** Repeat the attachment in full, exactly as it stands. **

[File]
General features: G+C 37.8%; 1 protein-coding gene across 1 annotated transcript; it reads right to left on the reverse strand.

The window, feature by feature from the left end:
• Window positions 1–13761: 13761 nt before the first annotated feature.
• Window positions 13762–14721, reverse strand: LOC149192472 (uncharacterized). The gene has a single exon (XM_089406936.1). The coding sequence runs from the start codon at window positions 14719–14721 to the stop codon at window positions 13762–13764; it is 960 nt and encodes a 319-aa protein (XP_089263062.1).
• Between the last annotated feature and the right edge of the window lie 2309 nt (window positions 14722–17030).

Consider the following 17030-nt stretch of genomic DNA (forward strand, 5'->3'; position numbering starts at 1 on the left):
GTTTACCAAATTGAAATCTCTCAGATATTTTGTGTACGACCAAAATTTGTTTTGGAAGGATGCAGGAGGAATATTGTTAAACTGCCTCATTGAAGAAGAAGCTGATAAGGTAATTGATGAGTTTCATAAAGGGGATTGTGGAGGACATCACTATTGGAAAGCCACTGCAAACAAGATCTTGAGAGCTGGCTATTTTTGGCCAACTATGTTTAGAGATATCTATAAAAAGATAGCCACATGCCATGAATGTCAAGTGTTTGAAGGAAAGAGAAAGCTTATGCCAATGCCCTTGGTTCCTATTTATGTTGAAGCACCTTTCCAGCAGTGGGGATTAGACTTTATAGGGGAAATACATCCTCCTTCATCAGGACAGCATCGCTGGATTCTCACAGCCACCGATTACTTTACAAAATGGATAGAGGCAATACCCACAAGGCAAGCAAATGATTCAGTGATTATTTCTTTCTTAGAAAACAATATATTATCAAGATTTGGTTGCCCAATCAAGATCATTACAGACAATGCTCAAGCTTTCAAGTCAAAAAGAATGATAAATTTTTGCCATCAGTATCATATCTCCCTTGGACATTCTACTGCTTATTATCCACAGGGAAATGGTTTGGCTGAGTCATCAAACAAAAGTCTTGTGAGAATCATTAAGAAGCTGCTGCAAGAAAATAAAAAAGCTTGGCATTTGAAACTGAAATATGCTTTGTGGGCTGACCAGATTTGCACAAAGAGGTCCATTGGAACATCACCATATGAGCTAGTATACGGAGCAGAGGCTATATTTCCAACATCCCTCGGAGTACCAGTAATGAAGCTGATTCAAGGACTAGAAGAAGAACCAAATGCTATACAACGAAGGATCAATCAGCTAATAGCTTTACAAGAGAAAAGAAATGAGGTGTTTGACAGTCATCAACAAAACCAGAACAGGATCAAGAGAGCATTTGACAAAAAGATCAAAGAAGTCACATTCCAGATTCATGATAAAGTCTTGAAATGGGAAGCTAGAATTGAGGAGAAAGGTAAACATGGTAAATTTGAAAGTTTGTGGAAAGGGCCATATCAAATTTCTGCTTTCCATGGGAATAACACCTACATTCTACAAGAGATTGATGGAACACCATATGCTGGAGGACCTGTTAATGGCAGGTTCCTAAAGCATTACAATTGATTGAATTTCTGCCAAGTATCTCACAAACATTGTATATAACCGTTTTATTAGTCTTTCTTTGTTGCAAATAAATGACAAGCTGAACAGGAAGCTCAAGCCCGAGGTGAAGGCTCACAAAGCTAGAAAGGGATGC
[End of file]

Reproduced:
General features: G+C 37.8%; 1 protein-coding gene across 1 annotated transcript; it reads right to left on the reverse strand.

The window, feature by feature from the left end:
• Window positions 1–13761: 13761 nt before the first annotated feature.
• Window positions 13762–14721, reverse strand: LOC149192472 (uncharacterized). The gene has a single exon (XM_089406936.1). The coding sequence runs from the start codon at window positions 14719–14721 to the stop codon at window positions 13762–13764; it is 960 nt and encodes a 319-aa protein (XP_089263062.1).
• Between the last annotated feature and the right edge of the window lie 2309 nt (window positions 14722–17030).

Consider the following 17030-nt stretch of genomic DNA (forward strand, 5'->3'; position numbering starts at 1 on the left):
GTTTACCAAATTGAAATCTCTCAGATATTTTGTGTACGACCAAAATTTGTTTTGGAAGGATGCAGGAGGAATATTGTTAAACTGCCTCATTGAAGAAGAAGCTGATAAGGTAATTGATGAGTTTCATAAAGGGGATTGTGGAGGACATCACTATTGGAAAGCCACTGCAAACAAGATCTTGAGAGCTGGCTATTTTTGGCCAACTATGTTTAGAGATATCTATAAAAAGATAGCCACATGCCATGAATGTCAAGTGTTTGAAGGAAAGAGAAAGCTTATGCCAATGCCCTTGGTTCCTATTTATGTTGAAGCACCTTTCCAGCAGTGGGGATTAGACTTTATAGGGGAAATACATCCTCCTTCATCAGGACAGCATCGCTGGATTCTCACAGCCACCGATTACTTTACAAAATGGATAGAGGCAATACCCACAAGGCAAGCAAATGATTCAGTGATTATTTCTTTCTTAGAAAACAATATATTATCAAGATTTGGTTGCCCAATCAAGATCATTACAGACAATGCTCAAGCTTTCAAGTCAAAAAGAATGATAAATTTTTGCCATCAGTATCATATCTCCCTTGGACATTCTACTGCTTATTATCCACAGGGAAATGGTTTGGCTGAGTCATCAAACAAAAGTCTTGTGAGAATCATTAAGAAGCTGCTGCAAGAAAATAAAAAAGCTTGGCATTTGAAACTGAAATATGCTTTGTGGGCTGACCAGATTTGCACAAAGAGGTCCATTGGAACATCACCATATGAGCTAGTATACGGAGCAGAGGCTATATTTCCAACATCCCTCGGAGTACCAGTAATGAAGCTGATTCAAGGACTAGAAGAAGAACCAAATGCTATACAACGAAGGATCAATCAGCTAATAGCTTTACAAGAGAAAAGAAATGAGGTGTTTGACAGTCATCAACAAAACCAGAACAGGATCAAGAGAGCATTTGACAAAAAGATCAAAGAAGTCACATTCCAGATTCATGATAAAGTCTTGAAATGGGAAGCTAGAATTGAGGAGAAAGGTAAACATGGTAAATTTGAAAGTTTGTGGAAAGGGCCATATCAAATTTCTGCTTTCCATGGGAATAACACCTACATTCTACAAGAGATTGATGGAACACCATATGCTGGAGGACCTGTTAATGGCAGGTTCCTAAAGCATTACAATTGATTGAATTTCTGCCAAGTATCTCACAAACATTGTATATAACCGTTTTATTAGTCTTTCTTTGTTGCAAATAAATGACAAGCTGAACAGGAAGCTCAAGCCCGAGGTGAAGGCTCACAAAGCTAGAAAGGGATGC